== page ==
Practising mindfulness, performing small acts of kindness and finding a keeping a gratitude journal are among a range of effective strategies people can adopt to improve their personal wellbeing, a new study has found.
Researchers at the South Australian Health and Medical Research Institute (SAHMRI) and Flinders University conducted the largest meta-analysis of wellbeing studies from around the world to uncover the best ways to build personal wellbeing.
The analysis included more than 400 clinical trials involving over 50,000 participants. Researchers divided people into three main groups – those in generally good health, those with physical illness, and those with mental illness.
The found it is possible to build the wellbeing of all individuals, however, there is no one-size fits all solution.
“During stressful and uncertain periods in our lives, proactively working on our mental health is crucial to help mitigate the risk of mental and physical illness,” co-author Joep Van Agteren said.
“Our research suggests there are numerous psychological approaches people should experiment with to determine what works for them.”
The research found practicing mindfulness, and using techniques such as meditation and conscious breathing, was effective at boosting wellbeing across the three groups.
Positive psychological interventions, such as working on one’s sense of purpose, performing small acts of kindness and keeping a gratitude journal were also shown to be effective, but only when done in combination, and not individually.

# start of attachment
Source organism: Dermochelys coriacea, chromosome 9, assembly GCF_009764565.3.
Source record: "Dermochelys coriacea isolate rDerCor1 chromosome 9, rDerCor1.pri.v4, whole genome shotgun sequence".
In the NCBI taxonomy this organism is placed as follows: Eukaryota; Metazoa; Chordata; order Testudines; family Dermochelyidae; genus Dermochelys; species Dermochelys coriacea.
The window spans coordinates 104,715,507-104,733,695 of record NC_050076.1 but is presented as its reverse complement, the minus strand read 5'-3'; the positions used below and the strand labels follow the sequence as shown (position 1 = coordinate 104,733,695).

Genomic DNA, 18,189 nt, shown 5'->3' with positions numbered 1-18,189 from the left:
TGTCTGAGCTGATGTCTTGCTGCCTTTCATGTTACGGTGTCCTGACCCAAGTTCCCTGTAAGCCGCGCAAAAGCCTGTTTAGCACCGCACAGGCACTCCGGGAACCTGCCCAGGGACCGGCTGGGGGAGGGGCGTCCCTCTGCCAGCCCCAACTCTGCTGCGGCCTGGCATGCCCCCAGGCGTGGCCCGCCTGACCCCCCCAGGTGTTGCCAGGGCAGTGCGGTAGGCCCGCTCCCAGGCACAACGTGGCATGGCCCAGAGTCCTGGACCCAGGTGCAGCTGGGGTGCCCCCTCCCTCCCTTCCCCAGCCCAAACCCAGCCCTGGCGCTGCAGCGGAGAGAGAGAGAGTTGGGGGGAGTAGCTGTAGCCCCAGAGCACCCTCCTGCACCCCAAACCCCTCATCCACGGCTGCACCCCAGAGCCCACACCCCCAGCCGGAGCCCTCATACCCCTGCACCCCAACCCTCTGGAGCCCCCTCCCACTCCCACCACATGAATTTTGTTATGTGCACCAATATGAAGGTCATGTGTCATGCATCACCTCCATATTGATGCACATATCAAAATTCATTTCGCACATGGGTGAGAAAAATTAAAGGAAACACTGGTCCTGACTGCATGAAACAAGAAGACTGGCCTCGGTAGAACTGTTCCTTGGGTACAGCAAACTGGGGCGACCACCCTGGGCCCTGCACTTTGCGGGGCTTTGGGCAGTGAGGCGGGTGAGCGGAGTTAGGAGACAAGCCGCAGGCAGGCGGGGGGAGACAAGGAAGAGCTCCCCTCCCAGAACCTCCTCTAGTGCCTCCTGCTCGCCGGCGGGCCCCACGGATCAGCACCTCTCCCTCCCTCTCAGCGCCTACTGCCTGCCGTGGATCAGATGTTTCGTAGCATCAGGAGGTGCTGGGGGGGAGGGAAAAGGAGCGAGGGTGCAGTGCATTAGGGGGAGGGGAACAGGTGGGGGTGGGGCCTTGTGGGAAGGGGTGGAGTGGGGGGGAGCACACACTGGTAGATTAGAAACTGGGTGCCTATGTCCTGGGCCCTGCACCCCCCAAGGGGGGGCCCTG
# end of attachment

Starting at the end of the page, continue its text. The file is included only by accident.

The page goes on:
Cognitive behavioural therapy (CBT) proved beneficial for people who experience mental illness, while acceptance and commitment therapy (ACT) was most useful among those in generally good health.
Co-author Matthew Iasiello, from SAHMRI, says all interventions share a common need for consistent and prolonged practice in order to be effective in improving wellbeing.
“Just trying something once or twice isn’t enough to have a measurable impact,” he says.
“Regardless of what method people are trying out, they need to stick at it for weeks and months at a time for it to have a real effect.”
Professor Michael Kyrios, from the Orama Institute for Mental Health and Wellbeing at Flinders University, says the study illustrates that in addition to seeking professional help when distressed, people can also adopt many practical steps to improve their wellbeing and prevent mental health problems.
“Implementing such interventions can be done safely for individuals on their own or in a group formal, either in person or online,” Professor Kyrios said.
“It is therefore potentially a cost-effective addition to current referral pathways and treatment methods.
“We need to take everyone’s wellbeing seriously and ensue we’re taking the necessary steps to improve mental and physical health so we can prevent future complications for ourselves and keep healthcare costs down.”
Researchers will continue the meta-analysis year on year to build on the evidence and ensure it stays up to date.
The data forms the foundation of the ‘Be Well Plan’, a wellbeing program that is delivered in-person via an app, which can be accessed here